*kaddoo*- pumpkin*lauki*- bottle gourd,*gilki*- gourd,*bhindi*- ladyfinger and*chavli*.- beans.It started on a good note as most children knew that to calculate the area we need length and breadth of a rectangle. Discovery 1 - the plots were rectangles. But one was not. It was a trapezium. This group had to struggle the most. Later on the groups also struggled with this problem in the class. This stage of measuring and multiplying to get the area of the plot was fairly easy. The main problems were like how to write 34 meters and 50 cm. in decimal form and add ? Should we write 34.5 cm or 34.5 m ? After multiplying, how to write the answer - 214.65 m/cm or sq. m. ?

And one more thing - the steel tape was broken. Its marking started at 30 cm. It took some time to figure out that the meter that we were measuring was actually just 70 cm. Also it was easier to measure with a stick rather than a rope, that I had suggested.

The next steps were very sticky. Firstly we had to convert the square meters to

*gunthaas*- the measure used by organic farmers around us - especially those associated with Dabholkar and the 40*guntha*experiment. One*guntha*is 100 sq.m. for this conversion children had to go back to the 5th class problems eg. 5 pencils cost 10 rupees so what is the cost of one pencil. Sounds easy but with numbers like 259.78 sq. m it looks impossible to children. Any way once one or two smart guys had done it they taught the others. They learnt this after doing similar simpler problems ( at least at that time they did it. Actually I cant say that they learnt it). Then they had see the mess register and figure out the total amount of vegetables produced and find out the production per*guntha*. And finally the production that would happen on one acre. One acre is 40*gunthaas*.After toiling for two - three hours one group got the result. The other groups got frustrated and left it. They tried it the next day with help from a senior who teaches them maths.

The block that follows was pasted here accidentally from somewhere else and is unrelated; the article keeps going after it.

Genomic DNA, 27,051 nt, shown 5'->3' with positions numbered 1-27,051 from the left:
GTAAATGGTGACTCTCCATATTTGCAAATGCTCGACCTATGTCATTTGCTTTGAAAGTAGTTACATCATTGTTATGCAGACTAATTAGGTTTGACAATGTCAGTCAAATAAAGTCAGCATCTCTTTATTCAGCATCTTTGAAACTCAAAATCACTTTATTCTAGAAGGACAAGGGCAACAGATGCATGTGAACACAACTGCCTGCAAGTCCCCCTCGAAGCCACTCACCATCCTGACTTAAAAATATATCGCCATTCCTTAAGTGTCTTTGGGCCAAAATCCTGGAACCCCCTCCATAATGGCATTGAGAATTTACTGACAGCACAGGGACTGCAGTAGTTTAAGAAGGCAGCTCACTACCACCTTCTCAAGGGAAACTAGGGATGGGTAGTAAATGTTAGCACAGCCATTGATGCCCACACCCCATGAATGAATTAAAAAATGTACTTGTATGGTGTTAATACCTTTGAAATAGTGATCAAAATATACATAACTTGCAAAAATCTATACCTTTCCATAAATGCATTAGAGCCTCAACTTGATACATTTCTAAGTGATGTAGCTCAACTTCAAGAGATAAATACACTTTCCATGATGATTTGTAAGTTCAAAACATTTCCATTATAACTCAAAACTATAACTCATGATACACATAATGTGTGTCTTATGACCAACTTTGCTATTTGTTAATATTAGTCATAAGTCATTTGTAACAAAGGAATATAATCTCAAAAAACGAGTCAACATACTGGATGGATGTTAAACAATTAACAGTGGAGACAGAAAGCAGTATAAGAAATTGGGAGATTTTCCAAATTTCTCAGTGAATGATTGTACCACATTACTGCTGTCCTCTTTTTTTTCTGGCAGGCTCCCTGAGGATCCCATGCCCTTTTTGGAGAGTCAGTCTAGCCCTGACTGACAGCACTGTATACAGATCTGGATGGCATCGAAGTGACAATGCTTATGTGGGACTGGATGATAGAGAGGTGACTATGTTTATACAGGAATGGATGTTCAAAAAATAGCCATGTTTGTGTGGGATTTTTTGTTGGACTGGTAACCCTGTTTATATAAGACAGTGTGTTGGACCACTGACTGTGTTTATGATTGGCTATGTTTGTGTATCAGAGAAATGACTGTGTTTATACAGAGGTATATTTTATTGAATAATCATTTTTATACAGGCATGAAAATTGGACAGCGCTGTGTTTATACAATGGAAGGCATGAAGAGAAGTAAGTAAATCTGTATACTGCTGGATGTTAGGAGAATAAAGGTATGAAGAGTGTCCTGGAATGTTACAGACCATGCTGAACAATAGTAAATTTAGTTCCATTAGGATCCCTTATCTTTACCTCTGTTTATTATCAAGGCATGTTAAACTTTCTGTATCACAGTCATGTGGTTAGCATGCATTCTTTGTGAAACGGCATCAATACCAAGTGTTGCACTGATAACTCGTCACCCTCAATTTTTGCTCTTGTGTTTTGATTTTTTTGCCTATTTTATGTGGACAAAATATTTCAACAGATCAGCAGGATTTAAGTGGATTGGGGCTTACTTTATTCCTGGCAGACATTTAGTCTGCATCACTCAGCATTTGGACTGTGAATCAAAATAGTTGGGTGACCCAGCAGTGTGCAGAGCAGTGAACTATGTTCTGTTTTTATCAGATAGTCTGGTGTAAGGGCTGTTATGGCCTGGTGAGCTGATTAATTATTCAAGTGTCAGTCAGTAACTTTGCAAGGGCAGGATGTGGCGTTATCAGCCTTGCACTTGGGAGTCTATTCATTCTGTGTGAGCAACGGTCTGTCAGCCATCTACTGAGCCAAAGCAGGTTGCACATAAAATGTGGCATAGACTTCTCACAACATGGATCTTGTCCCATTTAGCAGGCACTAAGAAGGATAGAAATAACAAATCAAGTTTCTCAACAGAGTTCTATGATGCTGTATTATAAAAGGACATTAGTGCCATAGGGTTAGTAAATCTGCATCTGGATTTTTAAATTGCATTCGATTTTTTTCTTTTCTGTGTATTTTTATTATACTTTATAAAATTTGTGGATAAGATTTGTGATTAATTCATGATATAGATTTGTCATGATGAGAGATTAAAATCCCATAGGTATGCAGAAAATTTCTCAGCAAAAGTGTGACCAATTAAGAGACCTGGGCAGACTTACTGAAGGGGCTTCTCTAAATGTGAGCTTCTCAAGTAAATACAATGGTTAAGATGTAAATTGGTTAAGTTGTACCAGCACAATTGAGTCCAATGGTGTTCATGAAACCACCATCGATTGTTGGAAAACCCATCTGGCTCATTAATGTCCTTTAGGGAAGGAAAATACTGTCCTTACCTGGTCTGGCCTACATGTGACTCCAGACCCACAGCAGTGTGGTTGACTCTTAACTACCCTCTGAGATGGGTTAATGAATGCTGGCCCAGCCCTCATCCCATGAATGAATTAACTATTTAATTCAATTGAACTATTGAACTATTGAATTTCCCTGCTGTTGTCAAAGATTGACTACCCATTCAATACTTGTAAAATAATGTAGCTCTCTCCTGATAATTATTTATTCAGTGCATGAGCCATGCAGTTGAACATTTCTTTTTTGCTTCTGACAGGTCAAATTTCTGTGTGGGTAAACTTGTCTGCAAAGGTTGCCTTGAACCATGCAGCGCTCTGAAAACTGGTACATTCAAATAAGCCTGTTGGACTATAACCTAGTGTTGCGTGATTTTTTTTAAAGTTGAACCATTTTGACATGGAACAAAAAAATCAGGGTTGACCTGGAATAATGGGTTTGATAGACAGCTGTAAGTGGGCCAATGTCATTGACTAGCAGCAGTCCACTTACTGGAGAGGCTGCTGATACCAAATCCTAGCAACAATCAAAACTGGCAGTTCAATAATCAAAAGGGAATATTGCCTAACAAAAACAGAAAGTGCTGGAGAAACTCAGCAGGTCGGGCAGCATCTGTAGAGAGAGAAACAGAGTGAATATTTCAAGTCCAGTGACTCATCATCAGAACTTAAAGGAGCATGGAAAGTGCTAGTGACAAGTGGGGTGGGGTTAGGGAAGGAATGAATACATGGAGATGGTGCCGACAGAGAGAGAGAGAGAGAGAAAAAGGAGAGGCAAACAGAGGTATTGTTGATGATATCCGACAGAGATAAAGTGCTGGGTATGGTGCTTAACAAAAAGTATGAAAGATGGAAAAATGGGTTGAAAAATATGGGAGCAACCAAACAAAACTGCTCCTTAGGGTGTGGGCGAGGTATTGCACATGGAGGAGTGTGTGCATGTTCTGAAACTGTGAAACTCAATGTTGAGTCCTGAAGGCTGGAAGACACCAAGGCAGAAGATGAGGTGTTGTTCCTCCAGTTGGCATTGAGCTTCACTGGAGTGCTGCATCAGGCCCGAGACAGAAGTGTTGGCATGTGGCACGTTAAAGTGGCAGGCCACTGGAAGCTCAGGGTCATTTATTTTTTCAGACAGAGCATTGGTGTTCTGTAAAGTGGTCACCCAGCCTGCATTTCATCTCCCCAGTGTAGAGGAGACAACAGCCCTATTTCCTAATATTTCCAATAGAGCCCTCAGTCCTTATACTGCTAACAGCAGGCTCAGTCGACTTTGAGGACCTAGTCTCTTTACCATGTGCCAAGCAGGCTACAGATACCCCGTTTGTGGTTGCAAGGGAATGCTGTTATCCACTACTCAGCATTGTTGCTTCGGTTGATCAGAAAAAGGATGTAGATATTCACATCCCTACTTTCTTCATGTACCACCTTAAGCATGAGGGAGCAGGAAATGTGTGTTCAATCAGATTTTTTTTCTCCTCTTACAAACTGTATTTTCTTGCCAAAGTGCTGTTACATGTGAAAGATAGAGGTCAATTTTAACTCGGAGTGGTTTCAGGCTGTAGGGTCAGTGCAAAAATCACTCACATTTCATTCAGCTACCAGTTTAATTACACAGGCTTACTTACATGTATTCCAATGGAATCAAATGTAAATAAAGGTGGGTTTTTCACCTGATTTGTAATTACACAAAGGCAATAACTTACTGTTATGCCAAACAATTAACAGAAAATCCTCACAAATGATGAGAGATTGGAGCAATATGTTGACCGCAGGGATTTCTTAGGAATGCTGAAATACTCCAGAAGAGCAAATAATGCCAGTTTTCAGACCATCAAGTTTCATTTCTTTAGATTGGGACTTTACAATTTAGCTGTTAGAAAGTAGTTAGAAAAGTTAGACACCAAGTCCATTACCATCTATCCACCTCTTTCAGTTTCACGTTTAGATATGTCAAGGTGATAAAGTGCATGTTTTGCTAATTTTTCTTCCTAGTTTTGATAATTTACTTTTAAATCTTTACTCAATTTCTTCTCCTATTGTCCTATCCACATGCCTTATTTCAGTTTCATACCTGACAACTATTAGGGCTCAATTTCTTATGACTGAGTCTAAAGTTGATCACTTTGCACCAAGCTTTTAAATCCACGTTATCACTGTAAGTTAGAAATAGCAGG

The best part of all this was the result. The realization that we had produced quite a lot. Though we have to check the record productions for veges but the figures were pretty high for us, considering that we started from a totally barren peice of land. Most of the veges. went to about 20 quintals ( 2000 Kg./acre). The pumpkins were about 40 quintal an acre. Costed at Rs. 20/ kg this means Rs. 40,000/acre which is very good income as compared to other crops( not counting the marketing problems).

All the children were wide eyed and didnt believe their answers. Anyway it led to a discussion with the elder children about the usefulness of the school syllabus which does'nt teach to earn from their own resources. We are able to produce veges for the school mess - 120 children and adults - enough for 3-4 months. How we wish that some children opt to learn this instead of blindly following the school under societal pressure. Maybe someday...someone....

http://www.facebook.com/adharshila.learningcentre